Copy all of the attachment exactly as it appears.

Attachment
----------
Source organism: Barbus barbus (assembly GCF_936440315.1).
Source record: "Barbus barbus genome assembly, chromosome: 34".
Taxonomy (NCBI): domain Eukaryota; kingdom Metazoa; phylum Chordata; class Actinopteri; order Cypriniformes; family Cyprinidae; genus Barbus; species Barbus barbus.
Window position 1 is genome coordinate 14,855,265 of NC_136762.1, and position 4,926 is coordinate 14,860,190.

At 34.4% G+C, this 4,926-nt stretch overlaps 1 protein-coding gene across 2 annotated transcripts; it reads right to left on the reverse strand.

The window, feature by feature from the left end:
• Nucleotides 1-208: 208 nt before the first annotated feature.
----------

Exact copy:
Source organism: Barbus barbus (assembly GCF_936440315.1).
Source record: "Barbus barbus genome assembly, chromosome: 34".
Taxonomy (NCBI): domain Eukaryota; kingdom Metazoa; phylum Chordata; class Actinopteri; order Cypriniformes; family Cyprinidae; genus Barbus; species Barbus barbus.
Window position 1 is genome coordinate 14,855,265 of NC_136762.1, and position 4,926 is coordinate 14,860,190.

At 34.4% G+C, this 4,926-nt stretch overlaps 1 protein-coding gene across 2 annotated transcripts; it reads right to left on the reverse strand.

The window, feature by feature from the left end:
• Nucleotides 1-208: 208 nt before the first annotated feature.